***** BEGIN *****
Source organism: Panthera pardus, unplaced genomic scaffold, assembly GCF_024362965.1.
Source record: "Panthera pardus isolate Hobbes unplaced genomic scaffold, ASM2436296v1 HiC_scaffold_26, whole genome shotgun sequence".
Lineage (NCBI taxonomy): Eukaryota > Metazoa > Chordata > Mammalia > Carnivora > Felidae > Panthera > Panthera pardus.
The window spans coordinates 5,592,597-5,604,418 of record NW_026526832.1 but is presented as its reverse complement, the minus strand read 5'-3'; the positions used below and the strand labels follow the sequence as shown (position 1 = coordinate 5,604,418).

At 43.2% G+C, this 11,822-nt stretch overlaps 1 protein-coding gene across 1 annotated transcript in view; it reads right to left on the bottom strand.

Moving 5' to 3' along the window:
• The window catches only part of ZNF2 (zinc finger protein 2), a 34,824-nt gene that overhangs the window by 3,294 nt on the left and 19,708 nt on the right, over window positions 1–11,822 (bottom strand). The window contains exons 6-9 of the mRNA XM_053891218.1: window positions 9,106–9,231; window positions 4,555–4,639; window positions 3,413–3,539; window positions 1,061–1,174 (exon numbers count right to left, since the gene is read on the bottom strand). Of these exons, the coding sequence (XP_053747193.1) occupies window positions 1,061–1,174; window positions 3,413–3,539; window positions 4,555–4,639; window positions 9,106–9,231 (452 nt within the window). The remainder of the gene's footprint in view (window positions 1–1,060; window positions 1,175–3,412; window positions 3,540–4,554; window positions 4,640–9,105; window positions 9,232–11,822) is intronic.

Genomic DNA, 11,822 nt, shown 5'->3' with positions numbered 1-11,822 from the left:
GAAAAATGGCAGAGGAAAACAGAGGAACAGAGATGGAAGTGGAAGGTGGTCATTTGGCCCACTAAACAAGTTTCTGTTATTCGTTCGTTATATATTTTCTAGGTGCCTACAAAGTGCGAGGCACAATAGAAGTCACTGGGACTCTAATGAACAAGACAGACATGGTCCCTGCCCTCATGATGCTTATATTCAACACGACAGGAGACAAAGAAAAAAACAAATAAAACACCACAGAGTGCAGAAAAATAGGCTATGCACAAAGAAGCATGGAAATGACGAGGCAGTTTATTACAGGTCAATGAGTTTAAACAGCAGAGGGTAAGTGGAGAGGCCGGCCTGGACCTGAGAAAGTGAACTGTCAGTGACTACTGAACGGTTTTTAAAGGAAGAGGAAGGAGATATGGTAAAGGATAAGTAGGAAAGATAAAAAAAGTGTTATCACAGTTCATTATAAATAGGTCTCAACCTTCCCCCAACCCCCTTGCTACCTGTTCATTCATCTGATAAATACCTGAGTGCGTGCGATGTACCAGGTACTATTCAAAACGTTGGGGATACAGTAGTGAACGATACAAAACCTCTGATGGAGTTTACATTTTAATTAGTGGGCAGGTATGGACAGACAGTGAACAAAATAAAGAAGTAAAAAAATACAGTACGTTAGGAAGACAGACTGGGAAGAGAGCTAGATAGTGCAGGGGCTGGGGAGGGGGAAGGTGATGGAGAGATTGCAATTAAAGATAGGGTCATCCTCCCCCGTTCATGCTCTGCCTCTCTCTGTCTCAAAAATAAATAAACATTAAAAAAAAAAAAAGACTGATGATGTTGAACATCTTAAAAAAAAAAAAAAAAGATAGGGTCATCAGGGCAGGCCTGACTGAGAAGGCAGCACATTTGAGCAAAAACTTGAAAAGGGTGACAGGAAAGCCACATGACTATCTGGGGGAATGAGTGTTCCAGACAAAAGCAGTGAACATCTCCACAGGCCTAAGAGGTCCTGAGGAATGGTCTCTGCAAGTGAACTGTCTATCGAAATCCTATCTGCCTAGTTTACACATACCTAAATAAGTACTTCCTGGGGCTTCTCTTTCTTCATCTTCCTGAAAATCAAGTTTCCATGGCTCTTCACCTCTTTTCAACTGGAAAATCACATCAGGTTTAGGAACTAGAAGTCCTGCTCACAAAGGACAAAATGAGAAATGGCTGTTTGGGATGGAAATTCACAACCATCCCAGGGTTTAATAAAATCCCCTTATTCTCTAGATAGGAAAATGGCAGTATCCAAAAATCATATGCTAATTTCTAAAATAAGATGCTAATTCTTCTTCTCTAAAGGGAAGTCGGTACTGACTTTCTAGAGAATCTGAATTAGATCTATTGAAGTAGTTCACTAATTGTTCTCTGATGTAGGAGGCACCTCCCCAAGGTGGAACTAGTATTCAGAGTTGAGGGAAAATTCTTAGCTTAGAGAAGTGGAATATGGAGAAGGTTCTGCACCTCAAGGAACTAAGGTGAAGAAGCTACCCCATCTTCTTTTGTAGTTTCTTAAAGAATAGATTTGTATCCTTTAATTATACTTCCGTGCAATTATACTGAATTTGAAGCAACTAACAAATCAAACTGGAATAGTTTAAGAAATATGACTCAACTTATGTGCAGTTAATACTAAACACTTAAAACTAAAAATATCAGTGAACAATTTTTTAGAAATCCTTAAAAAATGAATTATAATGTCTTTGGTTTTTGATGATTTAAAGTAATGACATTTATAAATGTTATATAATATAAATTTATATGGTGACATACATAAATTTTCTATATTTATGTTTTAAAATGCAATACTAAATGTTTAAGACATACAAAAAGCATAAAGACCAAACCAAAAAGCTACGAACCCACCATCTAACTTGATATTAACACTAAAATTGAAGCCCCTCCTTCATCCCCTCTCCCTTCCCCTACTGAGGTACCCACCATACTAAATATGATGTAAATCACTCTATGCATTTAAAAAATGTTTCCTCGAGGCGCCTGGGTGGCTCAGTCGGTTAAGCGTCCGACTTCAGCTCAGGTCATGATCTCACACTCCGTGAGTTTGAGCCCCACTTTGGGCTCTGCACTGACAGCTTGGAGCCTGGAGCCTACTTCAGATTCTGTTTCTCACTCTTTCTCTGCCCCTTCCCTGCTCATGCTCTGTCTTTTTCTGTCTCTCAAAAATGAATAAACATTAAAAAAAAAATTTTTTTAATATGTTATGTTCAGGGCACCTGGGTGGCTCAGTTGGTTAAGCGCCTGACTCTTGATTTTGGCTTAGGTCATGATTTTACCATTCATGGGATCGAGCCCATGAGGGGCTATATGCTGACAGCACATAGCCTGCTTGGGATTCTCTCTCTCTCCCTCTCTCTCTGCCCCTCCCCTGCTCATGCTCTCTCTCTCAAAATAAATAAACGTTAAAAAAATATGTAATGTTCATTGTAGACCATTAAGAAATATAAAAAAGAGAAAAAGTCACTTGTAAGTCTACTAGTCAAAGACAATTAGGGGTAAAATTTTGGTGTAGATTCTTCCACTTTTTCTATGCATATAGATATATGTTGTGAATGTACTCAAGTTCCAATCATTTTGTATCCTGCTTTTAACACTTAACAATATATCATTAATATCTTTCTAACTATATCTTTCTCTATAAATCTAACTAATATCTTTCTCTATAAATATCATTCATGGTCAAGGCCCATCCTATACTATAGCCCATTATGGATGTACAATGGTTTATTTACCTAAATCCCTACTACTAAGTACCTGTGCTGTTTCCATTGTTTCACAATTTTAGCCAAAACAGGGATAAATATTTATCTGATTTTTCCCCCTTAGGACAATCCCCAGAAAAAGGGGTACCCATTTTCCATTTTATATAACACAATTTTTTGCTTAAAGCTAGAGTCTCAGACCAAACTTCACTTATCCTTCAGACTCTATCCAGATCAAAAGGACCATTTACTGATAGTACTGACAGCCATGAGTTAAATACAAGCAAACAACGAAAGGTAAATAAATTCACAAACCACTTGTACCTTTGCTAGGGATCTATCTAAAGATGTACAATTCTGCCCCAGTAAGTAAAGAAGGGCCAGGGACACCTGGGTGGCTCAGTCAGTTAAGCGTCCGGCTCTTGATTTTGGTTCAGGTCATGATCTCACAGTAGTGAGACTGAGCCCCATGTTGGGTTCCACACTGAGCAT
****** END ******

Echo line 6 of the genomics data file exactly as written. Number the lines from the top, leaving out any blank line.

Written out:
Moving 5' to 3' along the window: